Ever since I was seven years old, I have suffered from Obsessive Compulsive Disorder (OCD). But because I wasn’t compulsively washing my hands or checking that I’d turned the oven off, I didn’t realise it until I was well into my adult years.
When I was in my mid-20s, I came across an article in The Guardian by a woman in the UK who had suffered from a particular form of OCD often called 'Pure O'.
This kind of OCD is characterised by intrusive, unwanted thoughts without any visible compulsions. The thoughts often centre on taboo themes such as harming yourself or others, sexual orientation, paedophilia, or relationship decisions, and the compulsions are usually carried out through constant rumination.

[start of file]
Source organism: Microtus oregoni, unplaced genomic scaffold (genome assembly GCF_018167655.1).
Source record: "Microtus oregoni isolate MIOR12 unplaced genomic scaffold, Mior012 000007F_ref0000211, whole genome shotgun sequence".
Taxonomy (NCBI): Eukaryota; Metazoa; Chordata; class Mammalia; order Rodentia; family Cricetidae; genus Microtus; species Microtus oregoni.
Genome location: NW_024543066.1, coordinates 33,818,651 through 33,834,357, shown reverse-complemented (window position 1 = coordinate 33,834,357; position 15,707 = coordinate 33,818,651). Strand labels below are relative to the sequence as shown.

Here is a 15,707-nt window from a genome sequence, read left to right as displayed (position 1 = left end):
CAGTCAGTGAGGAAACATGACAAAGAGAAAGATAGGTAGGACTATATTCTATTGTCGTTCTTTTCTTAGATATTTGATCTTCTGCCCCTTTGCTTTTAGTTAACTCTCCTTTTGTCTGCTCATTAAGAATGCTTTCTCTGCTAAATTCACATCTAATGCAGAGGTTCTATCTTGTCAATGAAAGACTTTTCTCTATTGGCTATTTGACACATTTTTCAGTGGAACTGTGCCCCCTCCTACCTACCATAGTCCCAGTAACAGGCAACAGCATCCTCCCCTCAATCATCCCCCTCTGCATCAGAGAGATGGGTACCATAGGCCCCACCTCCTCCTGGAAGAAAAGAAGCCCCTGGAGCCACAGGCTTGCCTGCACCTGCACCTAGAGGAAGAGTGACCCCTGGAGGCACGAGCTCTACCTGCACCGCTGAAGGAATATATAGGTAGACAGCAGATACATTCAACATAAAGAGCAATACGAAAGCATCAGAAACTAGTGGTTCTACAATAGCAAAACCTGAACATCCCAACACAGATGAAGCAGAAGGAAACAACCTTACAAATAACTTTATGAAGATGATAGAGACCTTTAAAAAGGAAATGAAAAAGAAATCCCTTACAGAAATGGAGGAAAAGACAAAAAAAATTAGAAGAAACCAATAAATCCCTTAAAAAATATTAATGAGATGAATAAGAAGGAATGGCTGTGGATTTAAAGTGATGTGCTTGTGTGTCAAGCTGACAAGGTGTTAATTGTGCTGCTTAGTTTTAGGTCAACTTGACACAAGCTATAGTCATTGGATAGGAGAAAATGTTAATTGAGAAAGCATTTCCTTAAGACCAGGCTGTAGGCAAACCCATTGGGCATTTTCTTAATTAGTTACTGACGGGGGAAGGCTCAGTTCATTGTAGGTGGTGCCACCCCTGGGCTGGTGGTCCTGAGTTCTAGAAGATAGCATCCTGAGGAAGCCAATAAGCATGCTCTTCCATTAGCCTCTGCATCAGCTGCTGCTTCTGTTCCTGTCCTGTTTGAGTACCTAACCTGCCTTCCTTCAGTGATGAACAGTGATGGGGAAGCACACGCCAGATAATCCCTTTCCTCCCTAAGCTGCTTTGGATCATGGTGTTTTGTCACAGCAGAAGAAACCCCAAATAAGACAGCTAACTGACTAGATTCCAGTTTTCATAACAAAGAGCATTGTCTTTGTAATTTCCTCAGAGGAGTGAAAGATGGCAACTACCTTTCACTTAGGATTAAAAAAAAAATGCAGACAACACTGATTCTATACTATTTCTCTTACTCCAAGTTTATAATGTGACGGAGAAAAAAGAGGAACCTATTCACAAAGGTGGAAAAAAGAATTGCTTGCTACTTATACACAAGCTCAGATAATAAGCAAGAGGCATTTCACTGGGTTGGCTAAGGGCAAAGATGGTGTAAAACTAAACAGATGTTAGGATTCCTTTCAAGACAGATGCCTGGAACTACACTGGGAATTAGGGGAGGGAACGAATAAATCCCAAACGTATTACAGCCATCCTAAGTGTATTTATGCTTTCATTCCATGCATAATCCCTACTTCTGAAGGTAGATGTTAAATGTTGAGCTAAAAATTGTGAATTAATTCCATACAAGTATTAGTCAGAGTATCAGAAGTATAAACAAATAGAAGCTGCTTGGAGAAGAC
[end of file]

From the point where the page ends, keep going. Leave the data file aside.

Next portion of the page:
This article saved my life.
Up until then, I had thought that I was, at best, an overly anxious person and at worst, a depraved sex-obsessed pervert. I didn’t know that I was mentally ill. And until you can put a name on something that you’re suffering, you can’t talk about it and you certainly can’t find a way to fix it.
What I’ve come to realise is that there is so much misunderstanding when it comes to this mental illness.
To a lot of people, OCD is a mild inconvenience. It’s making sure that you colour-code the books on your bookshelf. It’s vacuuming every day because you don’t like mess. It’s being a detail-orientated person who loves control and order. It’s just a quirk though. One you can laugh about, right?